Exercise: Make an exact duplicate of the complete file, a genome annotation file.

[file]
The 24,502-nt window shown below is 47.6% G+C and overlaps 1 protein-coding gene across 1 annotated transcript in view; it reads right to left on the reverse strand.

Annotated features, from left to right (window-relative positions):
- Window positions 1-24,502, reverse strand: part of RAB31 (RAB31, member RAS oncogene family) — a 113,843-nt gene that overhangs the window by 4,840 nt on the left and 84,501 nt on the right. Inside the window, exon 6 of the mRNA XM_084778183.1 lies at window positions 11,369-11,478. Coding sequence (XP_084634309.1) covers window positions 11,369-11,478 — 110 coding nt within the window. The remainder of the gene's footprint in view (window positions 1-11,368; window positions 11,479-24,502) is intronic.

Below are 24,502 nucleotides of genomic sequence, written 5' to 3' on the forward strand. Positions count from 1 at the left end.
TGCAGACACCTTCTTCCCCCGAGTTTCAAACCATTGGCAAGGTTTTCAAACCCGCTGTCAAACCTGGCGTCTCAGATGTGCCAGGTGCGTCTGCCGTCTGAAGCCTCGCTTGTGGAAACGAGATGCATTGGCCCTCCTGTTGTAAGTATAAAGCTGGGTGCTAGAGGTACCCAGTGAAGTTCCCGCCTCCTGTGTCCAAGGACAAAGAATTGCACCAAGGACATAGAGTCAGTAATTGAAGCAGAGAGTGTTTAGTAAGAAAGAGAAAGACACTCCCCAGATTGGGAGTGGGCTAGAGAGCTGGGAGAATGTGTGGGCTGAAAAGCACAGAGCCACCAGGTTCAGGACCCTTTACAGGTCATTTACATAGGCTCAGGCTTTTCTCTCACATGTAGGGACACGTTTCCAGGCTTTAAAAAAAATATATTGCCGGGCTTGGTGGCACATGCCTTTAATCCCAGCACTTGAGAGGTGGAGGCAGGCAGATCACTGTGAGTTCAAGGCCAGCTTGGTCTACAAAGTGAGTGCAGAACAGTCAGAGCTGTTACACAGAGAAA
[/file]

The 24,502-nt window shown below is 47.6% G+C and overlaps 1 protein-coding gene across 1 annotated transcript in view; it reads right to left on the reverse strand.

Annotated features, from left to right (window-relative positions):
- Window positions 1-24,502, reverse strand: part of RAB31 (RAB31, member RAS oncogene family) — a 113,843-nt gene that overhangs the window by 4,840 nt on the left and 84,501 nt on the right. Inside the window, exon 6 of the mRNA XM_084778183.1 lies at window positions 11,369-11,478. Coding sequence (XP_084634309.1) covers window positions 11,369-11,478 — 110 coding nt within the window. The remainder of the gene's footprint in view (window positions 1-11,368; window positions 11,479-24,502) is intronic.

Below are 24,502 nucleotides of genomic sequence, written 5' to 3' on the forward strand. Positions count from 1 at the left end.
TGCAGACACCTTCTTCCCCCGAGTTTCAAACCATTGGCAAGGTTTTCAAACCCGCTGTCAAACCTGGCGTCTCAGATGTGCCAGGTGCGTCTGCCGTCTGAAGCCTCGCTTGTGGAAACGAGATGCATTGGCCCTCCTGTTGTAAGTATAAAGCTGGGTGCTAGAGGTACCCAGTGAAGTTCCCGCCTCCTGTGTCCAAGGACAAAGAATTGCACCAAGGACATAGAGTCAGTAATTGAAGCAGAGAGTGTTTAGTAAGAAAGAGAAAGACACTCCCCAGATTGGGAGTGGGCTAGAGAGCTGGGAGAATGTGTGGGCTGAAAAGCACAGAGCCACCAGGTTCAGGACCCTTTACAGGTCATTTACATAGGCTCAGGCTTTTCTCTCACATGTAGGGACACGTTTCCAGGCTTTAAAAAAAATATATTGCCGGGCTTGGTGGCACATGCCTTTAATCCCAGCACTTGAGAGGTGGAGGCAGGCAGATCACTGTGAGTTCAAGGCCAGCTTGGTCTACAAAGTGAGTGCAGAACAGTCAGAGCTGTTACACAGAGAAA